Queensland-wide dugong surveys
James Cook University's TropWATER scientists are using lightweight planes with cameras to monitor the distribution and abundance of dugongs along Queensland's coast. The large-scale aerial surveys will be conducted over two years from Cape York to Moreton Bay, starting in November 2022.
About the surveys
Since the 1980s, dugongs have been surveyed every five years along the Queensland coast using highly trained observers in light aircrafts. These large-scale surveys provide critical information to assess trends in dugong numbers (including calf counts) and their distribution.
Imagery & artificial intelligence
In the past, aerial surveys have relied on observers to manually count dugongs to give a snapshot of populations. For the first time, the 2022 aerial surveys will attach cameras to the planes to capture thousands of images. The hope is to transition surveys to use aerial images and artificial intelligence to track and monitor marine species.
Engaging with Traditional Owners and Indigenous Land and Sea rangers is essential to ensure awareness and cultural acceptance of our dugong surveys. Our team is committed to engaging with communities and the general public about surveys and results.
When and where do surveys begin?
The large-scale aerial surveys will be conducted over two years from Cape York to Moreton Bay, starting in November 2022 and finishing in December 2023. Following the surveys, scientists will analyse data and provide results to the public and communities.
Dugong trends & concerns in Queensland
In 2016, the Dugong population on the urban coast of the Great Barrier Reef (Cooktown to Bundaberg) was estimated at 3400, with hotspots at Hinchinbrook Island, Townsville and Shoalwater Bay. The dugong population along the urban coast is considered poor and its trend is deteriorating.
Hervey Bay to the south of the Great Barrier Reef is an area of concern following a major loss of seagrass habitat early in 2022. The seagrass loss resulted from two flood events that smothered the seagrass and destroyed the dugongs’ main food source. This area will be surveyed in December 2022.
The surveys of the northern part of the Great Barrier Reef (Cooktown to Cape York) were last surveyed in 2018-2019. The dugong population is estimated at about 7000, and is considered to be in good condition, stable or slightly increasing. This region will be surveyed in 2023.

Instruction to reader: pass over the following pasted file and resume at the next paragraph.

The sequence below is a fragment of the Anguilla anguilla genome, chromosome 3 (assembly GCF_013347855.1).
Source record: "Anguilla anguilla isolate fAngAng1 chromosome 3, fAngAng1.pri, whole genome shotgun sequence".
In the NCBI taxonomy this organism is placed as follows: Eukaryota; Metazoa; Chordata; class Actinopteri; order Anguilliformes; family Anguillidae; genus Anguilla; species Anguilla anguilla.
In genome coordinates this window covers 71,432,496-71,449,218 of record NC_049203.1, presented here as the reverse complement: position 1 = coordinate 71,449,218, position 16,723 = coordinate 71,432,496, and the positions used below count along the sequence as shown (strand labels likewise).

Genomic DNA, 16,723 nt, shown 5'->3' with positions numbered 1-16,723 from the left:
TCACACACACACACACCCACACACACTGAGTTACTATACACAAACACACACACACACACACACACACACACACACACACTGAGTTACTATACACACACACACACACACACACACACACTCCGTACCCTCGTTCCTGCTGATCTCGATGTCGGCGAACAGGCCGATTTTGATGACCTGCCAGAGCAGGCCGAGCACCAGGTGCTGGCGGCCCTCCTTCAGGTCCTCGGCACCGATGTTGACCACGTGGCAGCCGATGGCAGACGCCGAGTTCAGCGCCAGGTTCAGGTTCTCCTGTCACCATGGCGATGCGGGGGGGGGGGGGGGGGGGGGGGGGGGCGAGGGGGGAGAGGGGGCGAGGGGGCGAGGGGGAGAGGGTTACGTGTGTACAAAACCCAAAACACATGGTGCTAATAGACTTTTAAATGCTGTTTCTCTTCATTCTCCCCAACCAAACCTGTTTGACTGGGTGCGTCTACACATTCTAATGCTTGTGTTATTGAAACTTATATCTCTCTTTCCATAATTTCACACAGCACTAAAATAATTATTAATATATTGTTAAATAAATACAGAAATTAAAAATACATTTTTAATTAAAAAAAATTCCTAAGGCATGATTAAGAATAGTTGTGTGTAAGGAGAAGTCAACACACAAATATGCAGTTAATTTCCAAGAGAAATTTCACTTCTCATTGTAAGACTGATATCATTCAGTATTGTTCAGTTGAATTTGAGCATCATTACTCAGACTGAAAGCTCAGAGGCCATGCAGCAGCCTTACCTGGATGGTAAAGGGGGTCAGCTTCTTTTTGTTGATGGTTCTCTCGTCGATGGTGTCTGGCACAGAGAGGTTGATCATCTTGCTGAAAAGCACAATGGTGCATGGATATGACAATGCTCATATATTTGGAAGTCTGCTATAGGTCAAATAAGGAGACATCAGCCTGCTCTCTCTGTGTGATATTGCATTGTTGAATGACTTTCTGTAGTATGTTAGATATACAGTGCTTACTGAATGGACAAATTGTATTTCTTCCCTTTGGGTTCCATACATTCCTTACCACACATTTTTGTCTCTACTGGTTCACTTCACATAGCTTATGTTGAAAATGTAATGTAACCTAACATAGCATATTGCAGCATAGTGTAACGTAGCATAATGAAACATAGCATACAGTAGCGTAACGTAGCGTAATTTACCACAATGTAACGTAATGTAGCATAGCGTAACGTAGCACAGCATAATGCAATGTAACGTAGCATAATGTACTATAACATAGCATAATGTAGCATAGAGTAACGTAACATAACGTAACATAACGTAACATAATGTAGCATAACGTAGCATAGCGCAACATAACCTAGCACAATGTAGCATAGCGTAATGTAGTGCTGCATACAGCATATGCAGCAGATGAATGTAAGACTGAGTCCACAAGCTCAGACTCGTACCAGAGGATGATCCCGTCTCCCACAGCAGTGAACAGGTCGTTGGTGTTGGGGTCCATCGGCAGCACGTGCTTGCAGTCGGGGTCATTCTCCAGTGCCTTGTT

Analysing aerial images
For the first time, the 2022 surveys will use cameras in addition to observers to capture thousands of aerial images and compare aerial observers to animals detected in the images.
Our team will use a combination of manual and AI-based approaches to review the images and map dugong sightings (as well as other marine megafauna such as sea turtles, dolphins, sharks, rays and sea snakes). This comparative process is necessary to ensure that we can transition to using only cameras in future dugong population surveys.
This work is led by JCU-TropWATER, in collaboration with:
Liddle's Air Services
Queensland Parks and Wildlife Services
Queensland Department of Environmental Science
The Great Barrier Reef Marine Park Authority
Edit Cowan University
The Australian Antarctic Division
The Great Barrier Reef dugong population aerial surveys are one of the critical Reef monitoring projects funded by the partnership between the Australian Government’s Reef Trust and the Great Barrier Reef Foundation (Cape York to Bundaberg). The surveys in Queensland’s southern bays, Hervey Bay and Moreton Bay, are also funded by the Department of Climate Change, Energy, the Environment and Water. Funding was also received from the Australian Government’s National Environmental Science Program (NESP) to support the image analysis work.
Research is conducted under James Cook University Animal Ethics A2798 and Great Barrier Reef Marine Park Authority Approval CSE148.